PPG method for calculating heart rate and heart rate variability (HRV)
Mindbreath app PPG
Photoplethysmography (PPG) is commonly used in determining heart rate.
PPG is a non-invasive technology that uses a light source and a photodetector at the surface of the skin to measure the volumetric variations of blood circulation.
PPG signals can reflect changes in blood volume below underlying body tissues which are then analyzed to determine heart rate activity.
In the case of a mobile phone as a heart rate measuring device, it's back camera acts as a PPG sensor (photodetector) with the camera's flash acting as a light source.
Mindbreath app uses the same principles to detect heart rate and further analyze heart rate variability. The app will analyze the variation of blood flow at the fingertips as do other apps with similar functionality.
Sample video of Mindbreath app benchmarked with an oximeter.
Here is a sample of a signal-
This is a sample obtained after analysis of a video stream captured by a mobile camera. Sample length-15 seconds
Waves formed are based on variations in the intensity of light captured by the mobile's camera when placed on a user's fingertip. That is the light that is reflected back after being absorbed by the skin.
As you can see, there are clear peaks obtained in the signal, the distance between two peaks is known as R-R interval, which translates to interbeat period or the distance/time between two successive heartbeats.
By measuring the time between two successive peaks, heart rate for that particular time period can be obtained.
For example: if the time between two peaks is 1000 milliseconds, Heart rate will be 60 beats per minute. 500 ms will be 120 bpm, 750 ms will be 90 bpm and so on. Shorter the R-R interval, faster the heart beats, and vice-versa.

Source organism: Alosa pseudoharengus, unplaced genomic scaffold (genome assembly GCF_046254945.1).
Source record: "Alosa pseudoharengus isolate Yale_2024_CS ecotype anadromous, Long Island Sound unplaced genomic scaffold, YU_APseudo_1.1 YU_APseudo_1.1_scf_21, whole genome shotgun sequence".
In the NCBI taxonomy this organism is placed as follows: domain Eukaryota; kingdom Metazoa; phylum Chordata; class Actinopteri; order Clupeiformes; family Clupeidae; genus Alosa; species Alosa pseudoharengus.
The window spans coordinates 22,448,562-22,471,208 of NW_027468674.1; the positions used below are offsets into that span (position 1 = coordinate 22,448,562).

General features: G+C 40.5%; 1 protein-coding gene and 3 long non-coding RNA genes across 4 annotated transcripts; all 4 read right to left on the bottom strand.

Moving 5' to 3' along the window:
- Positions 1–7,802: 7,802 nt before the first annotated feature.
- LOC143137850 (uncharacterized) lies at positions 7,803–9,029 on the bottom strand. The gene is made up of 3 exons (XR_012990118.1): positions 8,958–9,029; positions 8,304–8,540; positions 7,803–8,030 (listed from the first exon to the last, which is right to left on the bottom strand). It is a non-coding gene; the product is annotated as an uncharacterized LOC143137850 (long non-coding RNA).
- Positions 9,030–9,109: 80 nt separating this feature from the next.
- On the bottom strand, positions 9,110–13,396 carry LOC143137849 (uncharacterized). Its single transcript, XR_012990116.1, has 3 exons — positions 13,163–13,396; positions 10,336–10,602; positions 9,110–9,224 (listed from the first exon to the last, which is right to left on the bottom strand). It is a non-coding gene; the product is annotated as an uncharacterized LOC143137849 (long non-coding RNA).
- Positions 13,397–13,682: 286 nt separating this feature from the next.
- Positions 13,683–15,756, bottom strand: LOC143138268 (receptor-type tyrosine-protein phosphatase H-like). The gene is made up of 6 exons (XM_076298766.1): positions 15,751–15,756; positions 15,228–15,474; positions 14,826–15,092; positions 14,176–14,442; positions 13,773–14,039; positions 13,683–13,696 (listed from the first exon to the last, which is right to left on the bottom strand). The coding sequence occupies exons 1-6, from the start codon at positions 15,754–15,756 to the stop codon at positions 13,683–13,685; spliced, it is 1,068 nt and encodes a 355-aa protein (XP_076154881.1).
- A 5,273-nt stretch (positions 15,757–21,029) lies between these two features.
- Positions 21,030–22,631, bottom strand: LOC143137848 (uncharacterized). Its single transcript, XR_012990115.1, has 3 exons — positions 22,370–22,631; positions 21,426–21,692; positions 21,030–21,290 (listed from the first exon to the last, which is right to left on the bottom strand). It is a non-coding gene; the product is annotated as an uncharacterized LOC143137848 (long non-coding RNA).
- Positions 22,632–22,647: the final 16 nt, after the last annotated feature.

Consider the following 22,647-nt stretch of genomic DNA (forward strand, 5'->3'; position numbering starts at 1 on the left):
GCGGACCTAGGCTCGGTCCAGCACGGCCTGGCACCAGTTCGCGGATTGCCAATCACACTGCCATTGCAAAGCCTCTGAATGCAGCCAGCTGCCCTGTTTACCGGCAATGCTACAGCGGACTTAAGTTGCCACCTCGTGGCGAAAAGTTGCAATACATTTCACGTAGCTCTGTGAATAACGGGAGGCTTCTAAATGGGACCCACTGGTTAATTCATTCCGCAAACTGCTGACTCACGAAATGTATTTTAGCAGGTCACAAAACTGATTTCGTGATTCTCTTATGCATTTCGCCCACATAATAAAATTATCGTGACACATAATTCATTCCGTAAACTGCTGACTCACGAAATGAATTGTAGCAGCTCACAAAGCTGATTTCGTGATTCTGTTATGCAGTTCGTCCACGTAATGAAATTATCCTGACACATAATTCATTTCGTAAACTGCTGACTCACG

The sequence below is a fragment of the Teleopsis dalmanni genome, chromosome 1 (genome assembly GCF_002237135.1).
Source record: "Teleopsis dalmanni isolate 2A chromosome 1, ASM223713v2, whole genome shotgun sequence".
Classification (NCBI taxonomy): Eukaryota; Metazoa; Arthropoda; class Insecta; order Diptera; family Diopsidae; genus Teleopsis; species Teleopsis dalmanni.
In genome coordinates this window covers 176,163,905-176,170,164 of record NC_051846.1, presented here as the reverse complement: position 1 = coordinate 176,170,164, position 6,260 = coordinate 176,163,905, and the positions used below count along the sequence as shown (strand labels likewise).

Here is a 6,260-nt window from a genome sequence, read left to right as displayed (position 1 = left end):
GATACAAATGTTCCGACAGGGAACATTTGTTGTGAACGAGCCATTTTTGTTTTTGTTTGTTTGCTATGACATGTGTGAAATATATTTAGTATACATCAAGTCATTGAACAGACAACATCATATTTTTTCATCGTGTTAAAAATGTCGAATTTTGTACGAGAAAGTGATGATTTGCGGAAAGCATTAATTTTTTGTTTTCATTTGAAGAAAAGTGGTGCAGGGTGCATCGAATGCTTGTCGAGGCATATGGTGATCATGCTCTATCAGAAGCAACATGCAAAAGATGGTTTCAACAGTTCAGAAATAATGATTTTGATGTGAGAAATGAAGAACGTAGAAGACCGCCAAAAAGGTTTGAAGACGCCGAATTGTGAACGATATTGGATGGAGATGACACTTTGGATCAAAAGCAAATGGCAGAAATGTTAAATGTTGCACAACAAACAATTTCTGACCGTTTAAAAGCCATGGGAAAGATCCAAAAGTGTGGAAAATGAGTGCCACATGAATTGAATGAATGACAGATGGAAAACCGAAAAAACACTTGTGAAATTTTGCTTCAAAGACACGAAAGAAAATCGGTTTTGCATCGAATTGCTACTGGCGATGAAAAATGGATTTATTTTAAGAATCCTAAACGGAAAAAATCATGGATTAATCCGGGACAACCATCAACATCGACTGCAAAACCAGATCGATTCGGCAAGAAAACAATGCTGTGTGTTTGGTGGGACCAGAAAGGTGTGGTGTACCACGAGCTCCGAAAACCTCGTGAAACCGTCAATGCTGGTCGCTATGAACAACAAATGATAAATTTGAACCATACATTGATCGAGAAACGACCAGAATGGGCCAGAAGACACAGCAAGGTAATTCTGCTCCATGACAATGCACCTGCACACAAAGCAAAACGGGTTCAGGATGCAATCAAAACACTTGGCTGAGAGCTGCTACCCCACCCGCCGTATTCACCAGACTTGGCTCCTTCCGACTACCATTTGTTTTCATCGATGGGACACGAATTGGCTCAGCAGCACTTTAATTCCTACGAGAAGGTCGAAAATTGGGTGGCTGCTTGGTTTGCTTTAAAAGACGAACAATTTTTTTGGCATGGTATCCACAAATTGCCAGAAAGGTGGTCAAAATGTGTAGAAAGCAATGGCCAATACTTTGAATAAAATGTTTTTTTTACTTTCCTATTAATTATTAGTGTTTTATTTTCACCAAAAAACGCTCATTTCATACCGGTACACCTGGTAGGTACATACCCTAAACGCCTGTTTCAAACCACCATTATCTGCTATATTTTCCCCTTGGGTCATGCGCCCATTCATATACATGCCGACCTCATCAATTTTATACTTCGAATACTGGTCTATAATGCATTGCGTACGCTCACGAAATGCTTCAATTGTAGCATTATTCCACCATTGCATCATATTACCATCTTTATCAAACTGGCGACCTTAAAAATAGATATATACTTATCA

Good quality R-R interval is the bedrock for heart rate variability analysis, we will have a look at that later.
Now with the basics of PPG and how it calculates heart parameters defined, let's dive into more details.
Mindbreath app utilizes both FFT and peak detection methods to determine heart parameters.
The most important piece of this puzzle is signal quality analysis, a PPG signal can be affected by various factors such as but not limited to movement, temperature, ambient light, phone video processing filters, etc. While the app has tolerances and measures taken to minimize the effect of those factors, ultimately, determining the quality of the received signal is paramount.
The app's heart monitor program has built-in algorithms which are tested extensively in-house to determine signal/data quality.
Signal/data quality below a certain threshold is eliminated from the readings. The amount of data eliminated at the end of the reading is mentioned at the bottom of the screen after each reading is completed.
A 60 seconds reading with less than 45 seconds of good data quality is also eliminated and the session's results are considered invalid.
Mindbreath app PPG test